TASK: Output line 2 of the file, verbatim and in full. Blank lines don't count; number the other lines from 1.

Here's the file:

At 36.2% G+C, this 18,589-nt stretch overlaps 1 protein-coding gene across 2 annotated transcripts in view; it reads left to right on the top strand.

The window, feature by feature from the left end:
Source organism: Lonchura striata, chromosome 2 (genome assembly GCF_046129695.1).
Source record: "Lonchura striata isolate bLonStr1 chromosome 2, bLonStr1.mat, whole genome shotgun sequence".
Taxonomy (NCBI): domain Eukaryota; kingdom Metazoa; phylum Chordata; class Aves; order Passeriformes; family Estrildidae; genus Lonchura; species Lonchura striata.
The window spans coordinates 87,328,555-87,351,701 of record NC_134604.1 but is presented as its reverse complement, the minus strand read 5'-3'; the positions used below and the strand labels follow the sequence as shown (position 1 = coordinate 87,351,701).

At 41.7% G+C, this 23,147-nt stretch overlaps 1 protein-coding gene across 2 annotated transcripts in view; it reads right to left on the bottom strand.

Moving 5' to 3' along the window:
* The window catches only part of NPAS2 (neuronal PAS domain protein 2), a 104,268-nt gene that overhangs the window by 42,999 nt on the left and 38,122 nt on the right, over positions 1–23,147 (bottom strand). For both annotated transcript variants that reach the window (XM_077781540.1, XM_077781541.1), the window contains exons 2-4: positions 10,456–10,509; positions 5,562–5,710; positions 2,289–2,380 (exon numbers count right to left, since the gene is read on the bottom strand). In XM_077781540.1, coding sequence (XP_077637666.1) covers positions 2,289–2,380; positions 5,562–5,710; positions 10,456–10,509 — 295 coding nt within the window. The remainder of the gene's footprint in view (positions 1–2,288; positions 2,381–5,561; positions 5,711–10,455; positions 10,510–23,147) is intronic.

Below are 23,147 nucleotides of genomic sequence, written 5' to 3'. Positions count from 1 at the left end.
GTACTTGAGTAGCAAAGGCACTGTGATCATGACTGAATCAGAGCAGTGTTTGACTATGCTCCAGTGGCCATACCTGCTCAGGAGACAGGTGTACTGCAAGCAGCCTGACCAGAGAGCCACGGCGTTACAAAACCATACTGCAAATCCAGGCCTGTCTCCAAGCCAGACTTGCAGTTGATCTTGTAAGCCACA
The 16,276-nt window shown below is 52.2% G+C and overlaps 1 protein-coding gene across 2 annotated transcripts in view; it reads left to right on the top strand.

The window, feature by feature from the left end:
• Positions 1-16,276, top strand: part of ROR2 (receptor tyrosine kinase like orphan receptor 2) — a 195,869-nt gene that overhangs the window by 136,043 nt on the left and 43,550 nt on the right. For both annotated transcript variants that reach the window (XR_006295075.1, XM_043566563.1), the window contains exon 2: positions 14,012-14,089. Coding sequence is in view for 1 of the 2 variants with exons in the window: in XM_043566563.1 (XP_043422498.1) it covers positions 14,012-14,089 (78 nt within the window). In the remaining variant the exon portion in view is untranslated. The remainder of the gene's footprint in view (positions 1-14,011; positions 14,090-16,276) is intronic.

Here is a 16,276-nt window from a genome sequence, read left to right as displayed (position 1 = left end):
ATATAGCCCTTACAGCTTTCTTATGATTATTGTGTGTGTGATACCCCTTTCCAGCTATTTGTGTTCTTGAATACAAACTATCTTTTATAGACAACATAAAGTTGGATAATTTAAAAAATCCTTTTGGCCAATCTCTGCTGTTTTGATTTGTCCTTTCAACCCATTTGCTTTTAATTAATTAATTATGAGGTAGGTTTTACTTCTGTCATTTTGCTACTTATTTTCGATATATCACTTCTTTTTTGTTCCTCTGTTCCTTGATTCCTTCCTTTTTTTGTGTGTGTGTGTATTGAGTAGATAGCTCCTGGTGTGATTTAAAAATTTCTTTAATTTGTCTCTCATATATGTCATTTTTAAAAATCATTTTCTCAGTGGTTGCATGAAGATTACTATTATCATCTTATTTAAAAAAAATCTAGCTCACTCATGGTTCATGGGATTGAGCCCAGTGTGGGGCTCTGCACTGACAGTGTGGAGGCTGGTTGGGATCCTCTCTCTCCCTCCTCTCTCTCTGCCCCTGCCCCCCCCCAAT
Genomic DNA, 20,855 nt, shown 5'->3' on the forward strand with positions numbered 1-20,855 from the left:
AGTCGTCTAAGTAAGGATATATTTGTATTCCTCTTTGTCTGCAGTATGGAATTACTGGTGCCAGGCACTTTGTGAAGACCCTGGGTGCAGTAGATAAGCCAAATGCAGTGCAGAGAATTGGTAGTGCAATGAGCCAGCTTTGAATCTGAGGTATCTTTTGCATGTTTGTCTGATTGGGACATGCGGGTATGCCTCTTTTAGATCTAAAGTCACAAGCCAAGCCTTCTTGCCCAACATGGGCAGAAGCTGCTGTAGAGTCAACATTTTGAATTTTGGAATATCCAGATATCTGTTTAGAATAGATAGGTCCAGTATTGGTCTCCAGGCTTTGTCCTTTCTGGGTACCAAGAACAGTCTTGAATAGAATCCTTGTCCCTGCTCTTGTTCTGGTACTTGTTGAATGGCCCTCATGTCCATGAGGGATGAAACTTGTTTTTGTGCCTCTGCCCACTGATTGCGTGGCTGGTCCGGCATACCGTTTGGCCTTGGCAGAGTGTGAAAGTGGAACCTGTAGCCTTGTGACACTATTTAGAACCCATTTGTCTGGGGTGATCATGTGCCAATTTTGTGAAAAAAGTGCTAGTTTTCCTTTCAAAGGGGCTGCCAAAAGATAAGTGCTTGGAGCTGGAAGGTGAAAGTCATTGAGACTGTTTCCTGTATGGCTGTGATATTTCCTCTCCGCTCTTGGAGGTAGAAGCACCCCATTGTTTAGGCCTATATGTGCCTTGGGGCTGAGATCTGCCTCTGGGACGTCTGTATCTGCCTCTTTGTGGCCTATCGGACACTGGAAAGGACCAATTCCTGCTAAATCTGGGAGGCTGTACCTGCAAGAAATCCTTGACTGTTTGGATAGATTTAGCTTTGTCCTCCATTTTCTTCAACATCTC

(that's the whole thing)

The window, feature by feature from the left end: